Family Based Visas/ Fiancée Visas:
Fathers, daughters, mothers, sons, fiancés and other relatives can enter the United States with either an immigrant or non-immigrant visa. There are many options that are available. Parents, spouses and unmarried children under 21 years of age of U.S. Citizens are considered immediate relatives and are not placed under a quota system. The others are placed into preference order which determines who is given priority entry into the United States:

  • First Preference: Unmarried, adult (21 years of age or older) sons and daughters of U.S. citizens.
  • Second Preference: Spouses of lawful permanent residents and the unmarried sons and daughters of lawful permanent residents.
  • Third Preference: Married sons and daughters of U.S. citizens.
  • Fourth Preference: Brothers and sisters of adult U.S. citizens.

This process can take a very long time (several years) depending upon the preference ranking. The most current online visa bulletin will give those who are waiting an idea of how long they must wait for their immigration application or green card to be granted.

Fiancée Visas:
For those seeking to bring a fiancé or fiancée to the United States, a K-1 visa application will allow the fiancé (e) to enter the United States. Both parties must be unmarried, legally divorced or annulled, or widowed.  The marriage must take place within 90 days of entry into the United States.

H, L, E, Visas:
Non-immigrant work visas (H, L, O, P, Q) require a CIS-approved petition from a U.S. sponsor. Treaty-trader or treaty-investor visas (E1/E2) can be applied for directly by the individual as long as he or she is from a country with which the United States has a treaty.

The most common work-related visas are H-1B Visas and L1 Visas. The H-1B is a way to bring foreign-born professionals to the United States for a period of up to six years. A sponsor is required and the employment may only start up when the new employee is in the United States. The L1- Visa is for people working for an employer abroad for one year in a related business entity in a manager, executive or specialized knowledge staff capacity, and who will come to the United States to continue providing services for his or her employer. Visas can include:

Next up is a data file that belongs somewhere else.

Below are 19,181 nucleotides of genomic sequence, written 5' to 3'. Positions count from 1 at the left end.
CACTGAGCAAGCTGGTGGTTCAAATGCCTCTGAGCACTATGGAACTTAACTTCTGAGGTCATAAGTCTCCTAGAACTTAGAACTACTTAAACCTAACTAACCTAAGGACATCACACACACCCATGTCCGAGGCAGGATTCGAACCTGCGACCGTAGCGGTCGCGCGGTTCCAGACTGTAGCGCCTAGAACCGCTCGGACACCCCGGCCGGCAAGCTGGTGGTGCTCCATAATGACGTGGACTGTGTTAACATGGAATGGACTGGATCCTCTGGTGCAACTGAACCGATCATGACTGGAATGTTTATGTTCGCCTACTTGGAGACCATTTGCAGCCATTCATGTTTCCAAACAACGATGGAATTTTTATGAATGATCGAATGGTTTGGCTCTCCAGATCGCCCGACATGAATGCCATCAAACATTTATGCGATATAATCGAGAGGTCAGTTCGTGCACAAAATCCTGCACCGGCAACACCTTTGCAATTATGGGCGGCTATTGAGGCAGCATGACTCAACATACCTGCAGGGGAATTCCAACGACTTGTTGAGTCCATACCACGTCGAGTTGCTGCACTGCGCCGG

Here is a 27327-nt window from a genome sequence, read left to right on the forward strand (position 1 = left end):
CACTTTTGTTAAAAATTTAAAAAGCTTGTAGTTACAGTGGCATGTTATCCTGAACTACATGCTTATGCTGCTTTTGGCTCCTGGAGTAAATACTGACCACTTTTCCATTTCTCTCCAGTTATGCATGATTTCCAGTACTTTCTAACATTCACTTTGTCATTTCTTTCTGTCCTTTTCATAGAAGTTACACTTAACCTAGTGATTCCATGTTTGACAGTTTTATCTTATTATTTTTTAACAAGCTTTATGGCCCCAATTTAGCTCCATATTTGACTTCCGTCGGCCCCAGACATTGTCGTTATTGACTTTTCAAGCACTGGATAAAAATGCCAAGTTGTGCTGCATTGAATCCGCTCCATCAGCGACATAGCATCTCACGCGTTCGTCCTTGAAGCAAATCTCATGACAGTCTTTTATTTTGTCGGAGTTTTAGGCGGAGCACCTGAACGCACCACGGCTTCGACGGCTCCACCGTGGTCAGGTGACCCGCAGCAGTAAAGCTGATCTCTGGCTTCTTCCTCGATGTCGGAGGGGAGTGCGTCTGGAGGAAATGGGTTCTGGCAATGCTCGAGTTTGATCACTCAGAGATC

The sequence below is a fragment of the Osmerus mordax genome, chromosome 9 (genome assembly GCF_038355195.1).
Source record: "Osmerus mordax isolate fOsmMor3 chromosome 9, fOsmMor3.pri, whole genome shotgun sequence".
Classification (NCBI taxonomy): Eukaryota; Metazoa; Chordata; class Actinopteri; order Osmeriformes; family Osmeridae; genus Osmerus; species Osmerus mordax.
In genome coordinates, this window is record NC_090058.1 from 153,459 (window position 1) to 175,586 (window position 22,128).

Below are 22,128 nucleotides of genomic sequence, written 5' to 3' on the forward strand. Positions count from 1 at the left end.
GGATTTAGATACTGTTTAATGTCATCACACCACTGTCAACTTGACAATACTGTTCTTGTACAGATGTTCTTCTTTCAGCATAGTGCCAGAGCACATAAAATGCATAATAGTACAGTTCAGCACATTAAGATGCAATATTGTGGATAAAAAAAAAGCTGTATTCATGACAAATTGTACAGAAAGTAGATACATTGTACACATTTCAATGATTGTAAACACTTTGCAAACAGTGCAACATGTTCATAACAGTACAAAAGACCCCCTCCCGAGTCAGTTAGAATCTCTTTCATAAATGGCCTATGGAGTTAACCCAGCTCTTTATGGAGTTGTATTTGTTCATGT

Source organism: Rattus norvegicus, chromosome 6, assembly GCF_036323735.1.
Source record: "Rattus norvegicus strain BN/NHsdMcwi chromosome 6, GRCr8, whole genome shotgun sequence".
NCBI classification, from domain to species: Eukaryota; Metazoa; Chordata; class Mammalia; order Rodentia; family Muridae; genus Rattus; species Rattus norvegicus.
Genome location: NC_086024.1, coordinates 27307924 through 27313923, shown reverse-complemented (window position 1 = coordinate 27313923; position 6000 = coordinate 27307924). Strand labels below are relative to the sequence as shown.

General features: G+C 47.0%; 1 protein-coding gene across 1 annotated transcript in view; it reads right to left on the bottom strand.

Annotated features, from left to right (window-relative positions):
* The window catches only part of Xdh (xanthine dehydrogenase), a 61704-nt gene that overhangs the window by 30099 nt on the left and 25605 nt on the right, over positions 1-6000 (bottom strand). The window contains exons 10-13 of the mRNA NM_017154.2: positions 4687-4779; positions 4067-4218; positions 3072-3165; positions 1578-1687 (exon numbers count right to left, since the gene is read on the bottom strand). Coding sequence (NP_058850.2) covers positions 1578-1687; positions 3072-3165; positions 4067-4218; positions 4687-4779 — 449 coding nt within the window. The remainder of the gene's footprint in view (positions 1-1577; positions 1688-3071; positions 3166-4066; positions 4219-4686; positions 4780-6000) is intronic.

• B1 Temporary visitor for business
  • B2 Temporary visitor for pleasure
  • B1/B2 Temporary visitor for business or pleasure
  • E1 Treaty trader, spouse and children
  • E2 Treaty investor, spouse and children
  • H1B (petition-based) Temporary worker in a specialty occupation
  • H1C (petition-based) Registered nurses
  • H2A (petition-based) Temporary worker performing agricultural services unavailable in the United States
  • H2B (petition-based) Temporary worker performing non-agricultural services unavailable in the United States H3 (petition-based) Industrial trainee
  • H4 (petition-based) Dependent of H1, H2 or H3
  • L1 (petition-based) Intra-company transferee (executive, managerial, and specialized personnel continuing employment with an international firm or corporation)
  • L2 (petition-based) Dependent of L1
  • O1 (petition-based) Aliens with extraordinary ability in sciences, arts, education, business or athletics
  • O2 (petition-based) Aliens accompanying and assisting the above in a professional capacity
  • O3 (petition-based) Dependent of O1 or O2
  • P1 (petition-based) Athletes and entertainers for a specific competition or performance
  • P2 (petition-based) Athletes and entertainers participating in reciprocal exchange program
  • P3 (petition-based) Artists and entertainers performing under a program that is culturally unique
  • P4 (petition-based) Dependent of P1, P2 or P3
  • Q (petition-based) International cultural exchange visitor

Board of Immigration Appeals/Federal Court Litigation: